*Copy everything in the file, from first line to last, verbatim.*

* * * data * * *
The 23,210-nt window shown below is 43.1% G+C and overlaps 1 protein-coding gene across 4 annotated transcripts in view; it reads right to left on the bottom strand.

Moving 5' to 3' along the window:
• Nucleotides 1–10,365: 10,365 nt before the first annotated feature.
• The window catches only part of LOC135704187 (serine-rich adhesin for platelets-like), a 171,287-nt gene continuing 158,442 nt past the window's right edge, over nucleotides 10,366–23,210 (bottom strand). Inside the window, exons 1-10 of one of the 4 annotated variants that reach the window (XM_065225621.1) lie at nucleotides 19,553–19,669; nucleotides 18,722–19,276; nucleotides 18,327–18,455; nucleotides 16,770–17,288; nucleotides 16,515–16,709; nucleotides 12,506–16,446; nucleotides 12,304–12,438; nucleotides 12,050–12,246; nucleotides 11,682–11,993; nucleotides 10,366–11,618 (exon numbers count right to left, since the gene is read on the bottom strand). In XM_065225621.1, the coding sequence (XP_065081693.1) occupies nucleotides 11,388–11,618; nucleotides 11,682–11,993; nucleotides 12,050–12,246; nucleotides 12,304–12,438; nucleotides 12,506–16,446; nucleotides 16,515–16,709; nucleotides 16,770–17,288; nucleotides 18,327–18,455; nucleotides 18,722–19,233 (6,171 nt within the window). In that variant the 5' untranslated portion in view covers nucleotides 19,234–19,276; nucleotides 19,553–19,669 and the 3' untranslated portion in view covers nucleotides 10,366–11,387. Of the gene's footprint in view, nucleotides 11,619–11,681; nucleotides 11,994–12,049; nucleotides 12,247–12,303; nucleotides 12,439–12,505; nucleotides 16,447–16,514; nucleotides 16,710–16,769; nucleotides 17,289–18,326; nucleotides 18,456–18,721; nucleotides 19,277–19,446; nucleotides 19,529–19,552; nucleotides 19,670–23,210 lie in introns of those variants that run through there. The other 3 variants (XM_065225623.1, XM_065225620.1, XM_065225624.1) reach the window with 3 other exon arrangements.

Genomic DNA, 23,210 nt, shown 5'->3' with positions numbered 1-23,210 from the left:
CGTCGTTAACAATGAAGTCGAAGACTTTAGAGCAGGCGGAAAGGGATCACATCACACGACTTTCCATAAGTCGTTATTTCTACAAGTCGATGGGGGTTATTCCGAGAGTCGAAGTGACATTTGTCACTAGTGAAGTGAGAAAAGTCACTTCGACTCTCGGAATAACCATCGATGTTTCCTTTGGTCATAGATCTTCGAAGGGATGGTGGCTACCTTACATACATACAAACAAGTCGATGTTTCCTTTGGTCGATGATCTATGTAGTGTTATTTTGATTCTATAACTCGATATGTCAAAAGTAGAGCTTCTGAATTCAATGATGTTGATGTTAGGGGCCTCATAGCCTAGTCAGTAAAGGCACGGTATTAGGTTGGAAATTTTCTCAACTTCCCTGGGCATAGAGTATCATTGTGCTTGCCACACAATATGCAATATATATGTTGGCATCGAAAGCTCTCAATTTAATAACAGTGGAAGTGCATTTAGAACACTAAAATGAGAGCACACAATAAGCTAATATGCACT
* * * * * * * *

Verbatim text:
The 23,210-nt window shown below is 43.1% G+C and overlaps 1 protein-coding gene across 4 annotated transcripts in view; it reads right to left on the bottom strand.

Moving 5' to 3' along the window:
• Nucleotides 1–10,365: 10,365 nt before the first annotated feature.
• The window catches only part of LOC135704187 (serine-rich adhesin for platelets-like), a 171,287-nt gene continuing 158,442 nt past the window's right edge, over nucleotides 10,366–23,210 (bottom strand). Inside the window, exons 1-10 of one of the 4 annotated variants that reach the window (XM_065225621.1) lie at nucleotides 19,553–19,669; nucleotides 18,722–19,276; nucleotides 18,327–18,455; nucleotides 16,770–17,288; nucleotides 16,515–16,709; nucleotides 12,506–16,446; nucleotides 12,304–12,438; nucleotides 12,050–12,246; nucleotides 11,682–11,993; nucleotides 10,366–11,618 (exon numbers count right to left, since the gene is read on the bottom strand). In XM_065225621.1, the coding sequence (XP_065081693.1) occupies nucleotides 11,388–11,618; nucleotides 11,682–11,993; nucleotides 12,050–12,246; nucleotides 12,304–12,438; nucleotides 12,506–16,446; nucleotides 16,515–16,709; nucleotides 16,770–17,288; nucleotides 18,327–18,455; nucleotides 18,722–19,233 (6,171 nt within the window). In that variant the 5' untranslated portion in view covers nucleotides 19,234–19,276; nucleotides 19,553–19,669 and the 3' untranslated portion in view covers nucleotides 10,366–11,387. Of the gene's footprint in view, nucleotides 11,619–11,681; nucleotides 11,994–12,049; nucleotides 12,247–12,303; nucleotides 12,439–12,505; nucleotides 16,447–16,514; nucleotides 16,710–16,769; nucleotides 17,289–18,326; nucleotides 18,456–18,721; nucleotides 19,277–19,446; nucleotides 19,529–19,552; nucleotides 19,670–23,210 lie in introns of those variants that run through there. The other 3 variants (XM_065225623.1, XM_065225620.1, XM_065225624.1) reach the window with 3 other exon arrangements.

Genomic DNA, 23,210 nt, shown 5'->3' with positions numbered 1-23,210 from the left:
CGTCGTTAACAATGAAGTCGAAGACTTTAGAGCAGGCGGAAAGGGATCACATCACACGACTTTCCATAAGTCGTTATTTCTACAAGTCGATGGGGGTTATTCCGAGAGTCGAAGTGACATTTGTCACTAGTGAAGTGAGAAAAGTCACTTCGACTCTCGGAATAACCATCGATGTTTCCTTTGGTCATAGATCTTCGAAGGGATGGTGGCTACCTTACATACATACAAACAAGTCGATGTTTCCTTTGGTCGATGATCTATGTAGTGTTATTTTGATTCTATAACTCGATATGTCAAAAGTAGAGCTTCTGAATTCAATGATGTTGATGTTAGGGGCCTCATAGCCTAGTCAGTAAAGGCACGGTATTAGGTTGGAAATTTTCTCAACTTCCCTGGGCATAGAGTATCATTGTGCTTGCCACACAATATGCAATATATATGTTGGCATCGAAAGCTCTCAATTTAATAACAGTGGAAGTGCATTTAGAACACTAAAATGAGAGCACACAATAAGCTAATATGCACT